It’s only hours until we depart Florida and we’ll be as cold when we leave as we will be when we get home.
Not to complain, of course. We came here to have a week of comparative warmth and that it what we got. It was much worse in Maryland.
How cold is it in Florida? They brought the butterflies indoors at Butterfly World. The Brazilian squirrel monkeys at Bonnet House Museum and Gardens were flagging rides back to Rio. The vultures that winter in the high-rises in Palm Beach were wearing road kill rather than eating it.
Temperatures on two days, though, rose into the fifties and even a little beyond.
In Everglades National Park, anhinga birds spread their wings to dry and wood storks searched the muck for lunch. Alligators masqueraded as logs. Wakes of vultures mourned in trees and committees debated on the ground while venues gyred aloft.
In the last of the light we stopped at Paurotis Pond to finish off the last of the bread, salami and provolone and wash it down with the dregs of good Spanish rioja. Over water that mirrored green thickets and slips of blue sky, herons and roseate spoonbills and egrets arced in to roost. White plumage and pink feathers glowed against the darkness of water and trees, More and more of them came, dozens, scores, then more than I could count, and swallows veered in flights first left then right and left again.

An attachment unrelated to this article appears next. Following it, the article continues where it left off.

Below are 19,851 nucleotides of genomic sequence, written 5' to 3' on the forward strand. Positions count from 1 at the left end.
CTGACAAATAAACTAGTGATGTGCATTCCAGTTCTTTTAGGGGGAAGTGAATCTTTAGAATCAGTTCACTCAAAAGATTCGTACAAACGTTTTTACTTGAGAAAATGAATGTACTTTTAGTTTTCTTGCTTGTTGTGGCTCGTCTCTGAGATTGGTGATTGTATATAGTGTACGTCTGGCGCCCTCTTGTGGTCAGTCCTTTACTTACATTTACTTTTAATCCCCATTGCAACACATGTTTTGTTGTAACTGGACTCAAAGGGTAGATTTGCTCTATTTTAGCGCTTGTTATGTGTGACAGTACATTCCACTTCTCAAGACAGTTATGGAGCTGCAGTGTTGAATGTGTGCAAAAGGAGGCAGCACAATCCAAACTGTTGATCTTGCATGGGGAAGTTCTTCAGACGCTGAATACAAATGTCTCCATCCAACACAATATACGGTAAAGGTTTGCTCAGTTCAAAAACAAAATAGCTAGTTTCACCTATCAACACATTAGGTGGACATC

As we continued north sunset spread in a shimmer of pink silk and fiery gauze; even as night spread out of the east and north the sky was not grey but rather a velvety and ambiguous lavender.
Even milder was the breeze the next day under the awning at Sergio’s in Miami. I discovered jupiña, a soda rather like wet and effervescent pineapple candy. A Cuban sandwich, a tiny cup of bitter-and-sweet café cubano: it was the vacation imagined as the snows of Advent buried our hillside and caused final exams to be cancelled.
Every good Plan A is backed by a Plan B. We had looked forward to the drive to Key West. Instead we took advantage of bone-chilling rain to do laundry and take in an early-afternoon showing of Avatar.
By the movie’s end in that refrigerated theater, my feet were numb to my knees. The movie was a bit of a disappointment. Not much story; life forms that resembled the misbegotten offspring of Jurassic Park and Fantasia; characterizations that were so flat that they didn’t achieve the fullness of stereotypes.
So now we ready ourselves for the flight home. Home—sweet, frozen home.